I have "OMG!" written on this recipe print out - and it is an accurate description of what you'll say when you put the first bite of this luscious dish in your mouth. This is not low cal...so if you are on the perpetual New Year's Diet...you can move on now. My niece sent me this recipe in 1999 after she brought it to an Easter luncheon at her Mom's house. I remember I had two Russian foreign exchange students with us that Easter (that's a huge holiday in Russia - bigger than Christmas is in the U.S. - really, really big <said in my Ed Sullivan voice>) and the boys liked this dish...and one of them didn't like many of the dishes I fixed so I was happy to grab a recipe I loved AND they seemed to like!!!
So, thank you Holly Diane, for sharing this deliciously wonderful dish!
BRAISED RICE AND ONIONS
Preparation 10 minutes
Baking Time 1 hour
2 cups water
1/4 teaspoon salt
1/2 cup uncooked rice
4 tablespoons butter
4 cups thinly sliced onions (about 2 large) - note: it was easiest to slice thinly and quickly with a mandoline, or using a sharp knife, by cutting the bulb in half, laying the flat side down for a steady base - made the work go a lot faster.
1/2 teaspoon salt
1/8 teaspoon white pepper (she notes she used ground black pepper and it was fine)
1/4 cup heavy cream
1/2 cup grated Swiss or Jarlsberg cheese
Preheat oven to 300 degrees Fahrenheit. In a medium saucepan, bring 2 cups water and 1/4 teaspoon salt to a boil. Stir in rice, cover and simmer EXACTLY 5 minutes. Drain immediately.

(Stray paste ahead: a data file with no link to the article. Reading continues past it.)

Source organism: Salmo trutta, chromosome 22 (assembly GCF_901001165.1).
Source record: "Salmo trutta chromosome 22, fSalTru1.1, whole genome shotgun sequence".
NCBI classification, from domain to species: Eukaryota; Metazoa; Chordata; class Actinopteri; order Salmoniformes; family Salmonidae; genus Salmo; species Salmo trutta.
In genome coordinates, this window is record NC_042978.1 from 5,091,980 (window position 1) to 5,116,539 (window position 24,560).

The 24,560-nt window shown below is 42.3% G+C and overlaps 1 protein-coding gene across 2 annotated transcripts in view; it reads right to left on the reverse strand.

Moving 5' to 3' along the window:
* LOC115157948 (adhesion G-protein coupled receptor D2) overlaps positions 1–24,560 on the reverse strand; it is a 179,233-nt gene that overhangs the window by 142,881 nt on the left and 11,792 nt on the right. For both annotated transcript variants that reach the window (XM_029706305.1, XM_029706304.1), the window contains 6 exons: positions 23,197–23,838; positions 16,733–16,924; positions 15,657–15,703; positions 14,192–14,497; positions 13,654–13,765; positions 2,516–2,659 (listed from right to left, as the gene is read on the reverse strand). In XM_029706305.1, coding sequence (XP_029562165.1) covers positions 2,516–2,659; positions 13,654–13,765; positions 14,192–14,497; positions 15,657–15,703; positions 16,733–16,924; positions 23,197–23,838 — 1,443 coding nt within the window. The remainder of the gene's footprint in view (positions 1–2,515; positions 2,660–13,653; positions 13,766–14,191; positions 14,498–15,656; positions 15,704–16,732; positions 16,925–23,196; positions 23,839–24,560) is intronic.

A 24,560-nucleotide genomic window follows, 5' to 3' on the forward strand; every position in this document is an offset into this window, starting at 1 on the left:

Melt butter in a 2 1/2 to 3 quart deep casserole dish. Add onions and coat well with the butter. Stir in rice, 1/2 tsp salt and the pepper. Cover and bake 1 hour, stirring once or twice.
Up to this point, the dish may be made ahead of time. When ready to serve, reheat and stir in cream and cheese...and a touch more butter, if no one is looking ;-p Check seasoning, sprinkle with parsley, and serve.
Holly reports this recipe is from Mrs. Chard's Almanac Cookbook Hollyhocks & Radishes by Bonnie Stewart Mickelson.
I've tried adjusting this recipe by making it with whole wheat orzo pasta and leeks instead of rice and onions. I've also used brown rice (need to cook a little longer for brown rice). I liked the altered recipes a lot, but I didn't love it like the original. This recipe, I've found, is almost identical (a few differences in ingredient quantities) to Julia Child's recipe for Soubise. This recipe has less onion and more cheese than Julia's. Whichever one you try, the basics of rice, onion, butter, cream, and cheese...really, just can't be beat! This is a classic side dish you will enjoy adding to your repertoire of recipes.
It is delicious and fairly easy (especially if you have a mandoline for quickly slicing the onions). Yum, yum for your tum tum...it is a keeper recipe...easy to double for a large group too!
Bon Appetit Y'all!!!